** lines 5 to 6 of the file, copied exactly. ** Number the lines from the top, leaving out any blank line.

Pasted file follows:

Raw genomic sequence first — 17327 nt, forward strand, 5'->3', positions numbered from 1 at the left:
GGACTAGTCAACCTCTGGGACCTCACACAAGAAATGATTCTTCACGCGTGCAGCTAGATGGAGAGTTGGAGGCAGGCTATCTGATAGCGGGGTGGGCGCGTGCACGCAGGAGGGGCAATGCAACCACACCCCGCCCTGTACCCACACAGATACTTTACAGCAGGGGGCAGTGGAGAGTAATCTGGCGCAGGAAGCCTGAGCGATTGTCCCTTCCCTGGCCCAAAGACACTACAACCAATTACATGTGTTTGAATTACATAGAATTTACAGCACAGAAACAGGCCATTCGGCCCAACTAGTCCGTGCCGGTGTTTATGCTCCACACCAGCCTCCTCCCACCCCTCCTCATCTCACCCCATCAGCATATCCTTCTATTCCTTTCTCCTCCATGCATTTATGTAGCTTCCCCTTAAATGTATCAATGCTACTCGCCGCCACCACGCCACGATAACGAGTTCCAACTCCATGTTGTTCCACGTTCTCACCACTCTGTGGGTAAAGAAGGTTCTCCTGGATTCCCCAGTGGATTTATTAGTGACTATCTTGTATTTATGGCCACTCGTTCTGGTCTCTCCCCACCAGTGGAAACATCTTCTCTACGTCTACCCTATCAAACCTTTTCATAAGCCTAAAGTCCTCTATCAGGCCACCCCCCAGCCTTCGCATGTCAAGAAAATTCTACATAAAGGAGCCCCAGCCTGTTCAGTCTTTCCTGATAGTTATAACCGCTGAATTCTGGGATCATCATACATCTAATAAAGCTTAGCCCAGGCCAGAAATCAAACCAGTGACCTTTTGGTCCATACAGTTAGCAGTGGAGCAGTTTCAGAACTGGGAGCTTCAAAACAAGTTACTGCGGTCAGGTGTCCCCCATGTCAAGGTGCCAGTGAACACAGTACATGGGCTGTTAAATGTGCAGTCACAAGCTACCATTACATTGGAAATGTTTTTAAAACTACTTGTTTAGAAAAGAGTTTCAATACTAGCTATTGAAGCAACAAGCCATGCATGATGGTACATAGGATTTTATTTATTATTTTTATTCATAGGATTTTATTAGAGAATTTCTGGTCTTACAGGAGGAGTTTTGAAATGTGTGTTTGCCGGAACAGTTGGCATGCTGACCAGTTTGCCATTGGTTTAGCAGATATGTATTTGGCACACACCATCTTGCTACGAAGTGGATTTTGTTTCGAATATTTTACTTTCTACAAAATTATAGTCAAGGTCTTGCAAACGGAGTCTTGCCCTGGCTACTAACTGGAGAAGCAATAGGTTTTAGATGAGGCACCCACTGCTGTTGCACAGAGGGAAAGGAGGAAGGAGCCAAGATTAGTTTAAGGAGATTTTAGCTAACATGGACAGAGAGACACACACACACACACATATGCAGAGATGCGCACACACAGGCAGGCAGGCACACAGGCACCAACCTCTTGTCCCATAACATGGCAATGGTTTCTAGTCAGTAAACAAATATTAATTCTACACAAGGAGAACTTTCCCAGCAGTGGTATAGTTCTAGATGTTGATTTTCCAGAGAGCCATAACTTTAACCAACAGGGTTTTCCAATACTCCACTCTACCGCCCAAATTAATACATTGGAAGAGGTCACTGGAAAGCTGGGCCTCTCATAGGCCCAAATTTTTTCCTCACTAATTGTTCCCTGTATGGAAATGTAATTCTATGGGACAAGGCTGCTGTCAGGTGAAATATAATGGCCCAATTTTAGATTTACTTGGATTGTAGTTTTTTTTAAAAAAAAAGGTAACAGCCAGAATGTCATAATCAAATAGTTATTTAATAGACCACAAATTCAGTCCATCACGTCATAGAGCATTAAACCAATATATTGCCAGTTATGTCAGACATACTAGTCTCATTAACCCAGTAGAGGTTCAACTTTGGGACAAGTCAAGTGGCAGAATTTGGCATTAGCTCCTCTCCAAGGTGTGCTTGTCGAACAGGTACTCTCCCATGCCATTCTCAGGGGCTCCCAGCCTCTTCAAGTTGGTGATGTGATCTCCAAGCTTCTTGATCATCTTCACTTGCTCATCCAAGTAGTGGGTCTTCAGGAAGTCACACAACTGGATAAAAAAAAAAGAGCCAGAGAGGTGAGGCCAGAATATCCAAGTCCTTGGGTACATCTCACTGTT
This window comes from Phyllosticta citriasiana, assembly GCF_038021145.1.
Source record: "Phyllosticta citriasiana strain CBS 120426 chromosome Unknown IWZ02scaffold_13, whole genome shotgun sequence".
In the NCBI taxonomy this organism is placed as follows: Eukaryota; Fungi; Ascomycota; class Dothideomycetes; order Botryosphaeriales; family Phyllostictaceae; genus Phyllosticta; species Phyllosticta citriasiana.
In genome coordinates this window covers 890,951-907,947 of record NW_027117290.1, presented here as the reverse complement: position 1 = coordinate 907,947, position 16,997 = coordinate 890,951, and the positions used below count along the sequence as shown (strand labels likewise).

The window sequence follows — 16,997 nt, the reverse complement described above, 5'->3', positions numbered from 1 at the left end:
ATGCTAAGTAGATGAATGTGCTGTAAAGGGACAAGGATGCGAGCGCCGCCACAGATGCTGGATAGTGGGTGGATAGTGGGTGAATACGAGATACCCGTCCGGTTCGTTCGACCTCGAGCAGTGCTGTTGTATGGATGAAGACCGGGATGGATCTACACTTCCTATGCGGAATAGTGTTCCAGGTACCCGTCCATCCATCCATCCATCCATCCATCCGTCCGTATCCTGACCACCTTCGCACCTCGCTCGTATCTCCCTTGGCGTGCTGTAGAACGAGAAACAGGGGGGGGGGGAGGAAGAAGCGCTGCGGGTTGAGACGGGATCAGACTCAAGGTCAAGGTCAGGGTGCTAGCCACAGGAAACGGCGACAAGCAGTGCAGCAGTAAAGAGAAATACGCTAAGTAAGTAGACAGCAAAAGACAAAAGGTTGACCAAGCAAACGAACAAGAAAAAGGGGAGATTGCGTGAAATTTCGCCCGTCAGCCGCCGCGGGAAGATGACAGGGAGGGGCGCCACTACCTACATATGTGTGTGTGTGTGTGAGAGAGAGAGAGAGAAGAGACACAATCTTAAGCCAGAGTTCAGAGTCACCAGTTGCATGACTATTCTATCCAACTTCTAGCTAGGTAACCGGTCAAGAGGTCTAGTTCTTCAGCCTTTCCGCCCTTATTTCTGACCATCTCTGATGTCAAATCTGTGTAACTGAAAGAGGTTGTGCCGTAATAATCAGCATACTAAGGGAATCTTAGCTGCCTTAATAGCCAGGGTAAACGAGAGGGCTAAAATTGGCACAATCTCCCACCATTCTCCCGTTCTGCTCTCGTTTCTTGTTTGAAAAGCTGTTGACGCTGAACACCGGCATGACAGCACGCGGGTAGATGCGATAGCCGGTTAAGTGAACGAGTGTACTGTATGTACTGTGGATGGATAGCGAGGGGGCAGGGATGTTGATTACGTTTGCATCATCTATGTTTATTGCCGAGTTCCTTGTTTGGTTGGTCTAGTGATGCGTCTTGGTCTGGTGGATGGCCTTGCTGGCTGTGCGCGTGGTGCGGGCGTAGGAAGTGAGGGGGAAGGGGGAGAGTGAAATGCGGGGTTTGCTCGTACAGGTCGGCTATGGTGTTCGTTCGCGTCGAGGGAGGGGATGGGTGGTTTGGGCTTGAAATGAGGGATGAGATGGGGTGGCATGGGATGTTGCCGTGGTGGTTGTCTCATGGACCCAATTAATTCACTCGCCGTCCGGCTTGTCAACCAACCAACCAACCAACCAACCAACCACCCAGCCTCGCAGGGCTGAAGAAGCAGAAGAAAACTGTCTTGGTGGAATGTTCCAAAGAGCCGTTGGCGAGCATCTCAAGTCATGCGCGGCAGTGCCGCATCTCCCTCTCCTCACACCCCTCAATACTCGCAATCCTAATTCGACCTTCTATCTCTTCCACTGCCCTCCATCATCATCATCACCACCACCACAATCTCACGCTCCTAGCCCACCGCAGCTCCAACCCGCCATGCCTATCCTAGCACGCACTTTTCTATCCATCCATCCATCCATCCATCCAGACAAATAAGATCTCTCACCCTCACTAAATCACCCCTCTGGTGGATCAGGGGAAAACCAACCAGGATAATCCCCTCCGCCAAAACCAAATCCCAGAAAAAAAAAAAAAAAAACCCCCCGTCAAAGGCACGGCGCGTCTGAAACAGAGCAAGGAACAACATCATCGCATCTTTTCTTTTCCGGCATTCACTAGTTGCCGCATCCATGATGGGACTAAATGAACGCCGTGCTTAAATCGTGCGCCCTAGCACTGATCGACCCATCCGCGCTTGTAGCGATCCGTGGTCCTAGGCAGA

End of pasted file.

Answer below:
In the NCBI taxonomy this organism is placed as follows: Eukaryota; Fungi; Ascomycota; class Dothideomycetes; order Botryosphaeriales; family Phyllostictaceae; genus Phyllosticta; species Phyllosticta citriasiana.
In genome coordinates this window covers 890,951-907,947 of record NW_027117290.1, presented here as the reverse complement: position 1 = coordinate 907,947, position 16,997 = coordinate 890,951, and the positions used below count along the sequence as shown (strand labels likewise).